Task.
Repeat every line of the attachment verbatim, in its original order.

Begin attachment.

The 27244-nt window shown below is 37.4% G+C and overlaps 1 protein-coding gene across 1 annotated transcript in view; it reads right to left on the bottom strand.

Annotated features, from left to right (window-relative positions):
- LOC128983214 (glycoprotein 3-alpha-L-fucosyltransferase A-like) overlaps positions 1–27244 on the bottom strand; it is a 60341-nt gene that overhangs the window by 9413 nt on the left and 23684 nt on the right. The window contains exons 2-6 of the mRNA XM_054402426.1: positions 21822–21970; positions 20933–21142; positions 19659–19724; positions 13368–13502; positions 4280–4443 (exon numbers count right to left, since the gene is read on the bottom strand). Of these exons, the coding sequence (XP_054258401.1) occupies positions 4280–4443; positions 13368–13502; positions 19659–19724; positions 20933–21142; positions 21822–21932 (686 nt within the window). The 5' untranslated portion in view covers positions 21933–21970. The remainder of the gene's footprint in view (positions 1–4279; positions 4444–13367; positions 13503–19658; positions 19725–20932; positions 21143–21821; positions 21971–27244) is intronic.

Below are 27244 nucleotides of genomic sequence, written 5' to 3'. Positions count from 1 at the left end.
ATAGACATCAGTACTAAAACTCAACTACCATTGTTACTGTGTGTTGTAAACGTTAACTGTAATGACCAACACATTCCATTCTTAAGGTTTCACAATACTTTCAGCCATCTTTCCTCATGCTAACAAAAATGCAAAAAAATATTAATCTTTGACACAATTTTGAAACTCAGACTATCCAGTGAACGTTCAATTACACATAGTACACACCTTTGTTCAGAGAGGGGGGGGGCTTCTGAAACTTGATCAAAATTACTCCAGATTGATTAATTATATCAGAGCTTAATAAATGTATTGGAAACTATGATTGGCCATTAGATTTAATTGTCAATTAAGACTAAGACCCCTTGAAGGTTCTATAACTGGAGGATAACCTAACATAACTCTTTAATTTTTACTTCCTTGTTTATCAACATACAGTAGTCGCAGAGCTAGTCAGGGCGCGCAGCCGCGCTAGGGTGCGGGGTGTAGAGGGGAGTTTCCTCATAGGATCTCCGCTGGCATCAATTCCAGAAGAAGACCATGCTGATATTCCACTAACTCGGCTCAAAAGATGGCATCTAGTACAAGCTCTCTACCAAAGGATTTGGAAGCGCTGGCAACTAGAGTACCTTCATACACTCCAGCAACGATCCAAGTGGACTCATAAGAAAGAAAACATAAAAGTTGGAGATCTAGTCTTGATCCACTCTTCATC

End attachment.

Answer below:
The 27244-nt window shown below is 37.4% G+C and overlaps 1 protein-coding gene across 1 annotated transcript in view; it reads right to left on the bottom strand.

Annotated features, from left to right (window-relative positions):
- LOC128983214 (glycoprotein 3-alpha-L-fucosyltransferase A-like) overlaps positions 1–27244 on the bottom strand; it is a 60341-nt gene that overhangs the window by 9413 nt on the left and 23684 nt on the right. The window contains exons 2-6 of the mRNA XM_054402426.1: positions 21822–21970; positions 20933–21142; positions 19659–19724; positions 13368–13502; positions 4280–4443 (exon numbers count right to left, since the gene is read on the bottom strand). Of these exons, the coding sequence (XP_054258401.1) occupies positions 4280–4443; positions 13368–13502; positions 19659–19724; positions 20933–21142; positions 21822–21932 (686 nt within the window). The 5' untranslated portion in view covers positions 21933–21970. The remainder of the gene's footprint in view (positions 1–4279; positions 4444–13367; positions 13503–19658; positions 19725–20932; positions 21143–21821; positions 21971–27244) is intronic.

Below are 27244 nucleotides of genomic sequence, written 5' to 3'. Positions count from 1 at the left end.
ATAGACATCAGTACTAAAACTCAACTACCATTGTTACTGTGTGTTGTAAACGTTAACTGTAATGACCAACACATTCCATTCTTAAGGTTTCACAATACTTTCAGCCATCTTTCCTCATGCTAACAAAAATGCAAAAAAATATTAATCTTTGACACAATTTTGAAACTCAGACTATCCAGTGAACGTTCAATTACACATAGTACACACCTTTGTTCAGAGAGGGGGGGGGCTTCTGAAACTTGATCAAAATTACTCCAGATTGATTAATTATATCAGAGCTTAATAAATGTATTGGAAACTATGATTGGCCATTAGATTTAATTGTCAATTAAGACTAAGACCCCTTGAAGGTTCTATAACTGGAGGATAACCTAACATAACTCTTTAATTTTTACTTCCTTGTTTATCAACATACAGTAGTCGCAGAGCTAGTCAGGGCGCGCAGCCGCGCTAGGGTGCGGGGTGTAGAGGGGAGTTTCCTCATAGGATCTCCGCTGGCATCAATTCCAGAAGAAGACCATGCTGATATTCCACTAACTCGGCTCAAAAGATGGCATCTAGTACAAGCTCTCTACCAAAGGATTTGGAAGCGCTGGCAACTAGAGTACCTTCATACACTCCAGCAACGATCCAAGTGGACTCATAAGAAAGAAAACATAAAAGTTGGAGATCTAGTCTTGATCCACTCTTCATC